Experience Being the Only Girl on Boys' Team
High school can be a challenging time for anyone, regardless of whether or not they participate in athletics. Adding extracurricular athletics to the mix can make high school even more challenging as student-athletes balance school, athletics, a social life, and more. An extra layer of difficulty can be added for girls who want to play baseball, on an all boys' team, in high school. If you or your daughter are considering playing baseball in high school on an all boys' team, some of USA Baseball's Women's National Team members have offered their opinions and best advice based on their experiences.
What is it like being the only girl on a male team?
Marti Sementelli: Being the only girl has its up and downs. It's great being able to continue playing the sport I love and competing at a high level, but you always stick out like a sore thumb. You are constantly turning heads from opposing teams and people in the stands because you are a girl and have longer hair. But with all the attention of being a girl on a boy's high school team, I wouldn't trade it for anything in the world because I'm playing my sport and not softball.
Anna Kimbrell: When I was playing high school baseball, the guys always acted as if I was one of them. It honestly never phased me that I was on a team with guys. As far as I was concerned, they were all my brothers and best friends. Of course, when we would go out of town to play in tournaments, the other teams would have something to say about it, but my teammates always stood behind me and had my back. I never felt singled out on the team or different. As far as I was concerned, I was normal and I thought it was weird to play softball at that point.
Sarah Hudek: My teammates in high school are the same group of guys I've been playing with since I was in little league so I was thankful to already have their support, which in my opinion is the biggest factor when playing in high school. The only thing that was hard was not being able to be with your teammates in the locker room before or after games, but you just have to learn to adjust to that.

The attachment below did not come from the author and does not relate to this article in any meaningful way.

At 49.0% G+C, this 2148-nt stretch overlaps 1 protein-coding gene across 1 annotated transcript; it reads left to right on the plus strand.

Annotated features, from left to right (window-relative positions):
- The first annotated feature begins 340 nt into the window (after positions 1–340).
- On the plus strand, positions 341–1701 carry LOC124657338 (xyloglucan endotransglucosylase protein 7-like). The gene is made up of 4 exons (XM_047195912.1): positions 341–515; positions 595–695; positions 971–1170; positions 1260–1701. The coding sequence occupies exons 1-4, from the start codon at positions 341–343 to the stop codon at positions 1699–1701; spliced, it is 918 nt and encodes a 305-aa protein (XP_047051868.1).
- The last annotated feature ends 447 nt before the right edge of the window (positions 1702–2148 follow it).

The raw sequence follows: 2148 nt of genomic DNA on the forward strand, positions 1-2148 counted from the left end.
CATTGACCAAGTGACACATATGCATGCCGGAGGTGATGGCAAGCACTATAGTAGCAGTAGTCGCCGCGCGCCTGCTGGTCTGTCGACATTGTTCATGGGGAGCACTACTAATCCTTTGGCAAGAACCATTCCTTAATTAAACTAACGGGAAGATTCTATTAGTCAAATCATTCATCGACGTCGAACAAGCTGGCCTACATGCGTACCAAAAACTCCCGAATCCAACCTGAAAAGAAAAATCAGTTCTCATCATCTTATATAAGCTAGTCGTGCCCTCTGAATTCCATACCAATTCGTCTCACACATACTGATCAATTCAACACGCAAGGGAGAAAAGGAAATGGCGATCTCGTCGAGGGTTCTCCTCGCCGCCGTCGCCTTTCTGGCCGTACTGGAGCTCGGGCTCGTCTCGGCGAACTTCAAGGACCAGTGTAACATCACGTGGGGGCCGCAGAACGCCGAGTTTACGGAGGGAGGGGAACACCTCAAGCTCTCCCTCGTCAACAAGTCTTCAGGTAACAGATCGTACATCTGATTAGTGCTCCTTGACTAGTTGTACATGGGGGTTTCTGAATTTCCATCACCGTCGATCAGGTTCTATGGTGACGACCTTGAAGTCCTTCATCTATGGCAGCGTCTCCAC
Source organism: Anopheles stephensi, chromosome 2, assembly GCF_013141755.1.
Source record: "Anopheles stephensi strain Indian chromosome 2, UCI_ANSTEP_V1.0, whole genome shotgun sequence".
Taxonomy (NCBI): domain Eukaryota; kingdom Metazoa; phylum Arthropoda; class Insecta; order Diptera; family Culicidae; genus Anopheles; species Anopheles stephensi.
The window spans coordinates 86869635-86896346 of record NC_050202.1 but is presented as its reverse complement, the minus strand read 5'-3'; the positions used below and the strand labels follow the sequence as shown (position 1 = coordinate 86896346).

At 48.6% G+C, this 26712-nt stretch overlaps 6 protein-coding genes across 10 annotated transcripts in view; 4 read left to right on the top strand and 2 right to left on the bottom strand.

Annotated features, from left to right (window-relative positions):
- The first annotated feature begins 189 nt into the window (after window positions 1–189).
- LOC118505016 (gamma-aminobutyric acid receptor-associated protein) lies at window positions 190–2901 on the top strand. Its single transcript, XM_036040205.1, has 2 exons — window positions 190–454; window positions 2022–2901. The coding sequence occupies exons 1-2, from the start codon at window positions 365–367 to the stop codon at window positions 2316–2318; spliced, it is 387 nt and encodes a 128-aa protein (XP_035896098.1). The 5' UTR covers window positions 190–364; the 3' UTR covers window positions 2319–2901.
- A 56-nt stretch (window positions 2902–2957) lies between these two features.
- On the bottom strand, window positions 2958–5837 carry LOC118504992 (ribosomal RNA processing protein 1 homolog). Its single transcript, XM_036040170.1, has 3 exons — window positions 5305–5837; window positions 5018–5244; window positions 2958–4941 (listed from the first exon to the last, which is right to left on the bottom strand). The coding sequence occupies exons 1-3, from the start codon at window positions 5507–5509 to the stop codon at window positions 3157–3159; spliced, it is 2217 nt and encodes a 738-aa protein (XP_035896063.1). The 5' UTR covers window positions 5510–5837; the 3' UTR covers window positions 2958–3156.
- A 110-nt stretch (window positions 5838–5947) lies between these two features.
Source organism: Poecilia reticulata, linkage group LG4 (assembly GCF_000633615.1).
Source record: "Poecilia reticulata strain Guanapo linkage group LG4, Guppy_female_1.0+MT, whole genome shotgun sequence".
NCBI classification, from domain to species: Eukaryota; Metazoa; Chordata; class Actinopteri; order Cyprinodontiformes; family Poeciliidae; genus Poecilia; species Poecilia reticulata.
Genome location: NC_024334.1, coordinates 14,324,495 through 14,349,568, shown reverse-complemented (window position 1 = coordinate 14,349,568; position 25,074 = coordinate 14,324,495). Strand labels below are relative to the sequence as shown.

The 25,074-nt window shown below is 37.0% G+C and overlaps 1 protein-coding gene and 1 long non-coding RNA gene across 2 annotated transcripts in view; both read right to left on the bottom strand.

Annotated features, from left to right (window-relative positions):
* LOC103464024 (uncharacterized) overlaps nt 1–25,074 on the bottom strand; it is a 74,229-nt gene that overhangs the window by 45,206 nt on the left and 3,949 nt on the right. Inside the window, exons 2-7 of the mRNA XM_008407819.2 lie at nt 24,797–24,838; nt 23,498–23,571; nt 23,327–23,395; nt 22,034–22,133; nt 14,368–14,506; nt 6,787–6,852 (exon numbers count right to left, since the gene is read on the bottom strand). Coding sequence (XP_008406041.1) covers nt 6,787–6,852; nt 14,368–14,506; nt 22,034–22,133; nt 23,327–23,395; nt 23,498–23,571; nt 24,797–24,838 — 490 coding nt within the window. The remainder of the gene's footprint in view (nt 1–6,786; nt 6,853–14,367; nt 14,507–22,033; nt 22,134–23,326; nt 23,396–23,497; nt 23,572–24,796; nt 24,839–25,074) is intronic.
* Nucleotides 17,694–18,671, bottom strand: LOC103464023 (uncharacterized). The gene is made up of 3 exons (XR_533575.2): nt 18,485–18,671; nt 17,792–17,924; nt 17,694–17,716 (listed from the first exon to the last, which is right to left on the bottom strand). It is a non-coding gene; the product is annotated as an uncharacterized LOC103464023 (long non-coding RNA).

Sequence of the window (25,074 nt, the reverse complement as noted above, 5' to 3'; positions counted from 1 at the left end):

What is/was the biggest challenge you faced being the only girl?
Sementelli: The biggest challenge I faced was always trying to prove myself. Because I am a girl I always had to prove why I deserved my spot. There is no room to make mistakes. If I didn't have the best pitching outing I would think my coach would never give me another chance on the field. Always thinking I had to be perfect because everyone in the stands is waiting for you to fail. I just wanted to be treated just like any other teammate and not judged with everything I did and not all eyes staring at me waiting for me to give up.
Kimbrell: The biggest challenge I faced was dealing with my coaches. The one coach that I thought would be the worst turned out to be one of the best coaches I had. He put me into pitch in some of the toughest situations, but I managed to get us out of them and in turn gained his respect. On the other end of the spectrum, the coach that I thought would be the best coach out of all of them turned out to be one of the worst. In the end, I found out that he was "scared I would get overpowered by the guys." Therefore, he only played me if he absolutely needed to it seemed. Being from a small town in the south, there were a lot of issues with "daddy ball" and the usual politics that I had to learn to deal with and get over. In the end, they have made me a better person and taught me how to roll with the punches and just make sure to perform when the time comes no matter the situation.
Kelsie Whitmore: The biggest challenge I face while being the only girl, is having to have the courage to step out onto that field every time knowing that there's always someone out there waiting for you to make a mistake. Another challenge I would have to say is learning to teach myself how to put all of the comments said behind my back aside and forget them.